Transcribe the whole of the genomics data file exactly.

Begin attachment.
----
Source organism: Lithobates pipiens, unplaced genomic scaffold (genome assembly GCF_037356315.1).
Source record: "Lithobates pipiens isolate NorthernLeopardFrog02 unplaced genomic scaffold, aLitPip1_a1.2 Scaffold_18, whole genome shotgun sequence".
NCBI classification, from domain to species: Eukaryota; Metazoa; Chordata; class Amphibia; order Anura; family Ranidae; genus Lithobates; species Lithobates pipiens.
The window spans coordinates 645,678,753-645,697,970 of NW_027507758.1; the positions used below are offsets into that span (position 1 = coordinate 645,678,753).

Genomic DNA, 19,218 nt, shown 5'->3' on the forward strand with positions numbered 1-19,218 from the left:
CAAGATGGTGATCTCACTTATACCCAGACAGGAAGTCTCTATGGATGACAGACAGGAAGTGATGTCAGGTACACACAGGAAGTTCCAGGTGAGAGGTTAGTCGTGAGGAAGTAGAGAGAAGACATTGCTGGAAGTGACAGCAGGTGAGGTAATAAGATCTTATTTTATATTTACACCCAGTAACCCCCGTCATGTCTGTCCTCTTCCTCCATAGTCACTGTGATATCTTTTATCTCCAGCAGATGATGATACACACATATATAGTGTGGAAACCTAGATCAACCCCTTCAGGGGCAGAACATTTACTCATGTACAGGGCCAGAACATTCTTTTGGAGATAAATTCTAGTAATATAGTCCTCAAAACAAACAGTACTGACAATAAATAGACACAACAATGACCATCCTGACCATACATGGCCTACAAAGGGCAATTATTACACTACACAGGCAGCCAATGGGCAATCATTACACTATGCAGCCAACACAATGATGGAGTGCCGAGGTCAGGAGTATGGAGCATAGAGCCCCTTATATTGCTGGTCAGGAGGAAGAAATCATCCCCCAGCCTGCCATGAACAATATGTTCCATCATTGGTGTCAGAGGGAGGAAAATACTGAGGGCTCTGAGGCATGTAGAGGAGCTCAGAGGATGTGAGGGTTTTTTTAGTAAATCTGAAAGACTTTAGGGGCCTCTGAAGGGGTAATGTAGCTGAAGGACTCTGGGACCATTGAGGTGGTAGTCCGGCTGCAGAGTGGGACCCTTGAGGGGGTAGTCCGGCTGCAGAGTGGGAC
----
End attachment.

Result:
Source organism: Lithobates pipiens, unplaced genomic scaffold (genome assembly GCF_037356315.1).
Source record: "Lithobates pipiens isolate NorthernLeopardFrog02 unplaced genomic scaffold, aLitPip1_a1.2 Scaffold_18, whole genome shotgun sequence".
NCBI classification, from domain to species: Eukaryota; Metazoa; Chordata; class Amphibia; order Anura; family Ranidae; genus Lithobates; species Lithobates pipiens.
The window spans coordinates 645,678,753-645,697,970 of NW_027507758.1; the positions used below are offsets into that span (position 1 = coordinate 645,678,753).

Genomic DNA, 19,218 nt, shown 5'->3' on the forward strand with positions numbered 1-19,218 from the left:
CAAGATGGTGATCTCACTTATACCCAGACAGGAAGTCTCTATGGATGACAGACAGGAAGTGATGTCAGGTACACACAGGAAGTTCCAGGTGAGAGGTTAGTCGTGAGGAAGTAGAGAGAAGACATTGCTGGAAGTGACAGCAGGTGAGGTAATAAGATCTTATTTTATATTTACACCCAGTAACCCCCGTCATGTCTGTCCTCTTCCTCCATAGTCACTGTGATATCTTTTATCTCCAGCAGATGATGATACACACATATATAGTGTGGAAACCTAGATCAACCCCTTCAGGGGCAGAACATTTACTCATGTACAGGGCCAGAACATTCTTTTGGAGATAAATTCTAGTAATATAGTCCTCAAAACAAACAGTACTGACAATAAATAGACACAACAATGACCATCCTGACCATACATGGCCTACAAAGGGCAATTATTACACTACACAGGCAGCCAATGGGCAATCATTACACTATGCAGCCAACACAATGATGGAGTGCCGAGGTCAGGAGTATGGAGCATAGAGCCCCTTATATTGCTGGTCAGGAGGAAGAAATCATCCCCCAGCCTGCCATGAACAATATGTTCCATCATTGGTGTCAGAGGGAGGAAAATACTGAGGGCTCTGAGGCATGTAGAGGAGCTCAGAGGATGTGAGGGTTTTTTTAGTAAATCTGAAAGACTTTAGGGGCCTCTGAAGGGGTAATGTAGCTGAAGGACTCTGGGACCATTGAGGTGGTAGTCCGGCTGCAGAGTGGGACCCTTGAGGGGGTAGTCCGGCTGCAGAGTGGGAC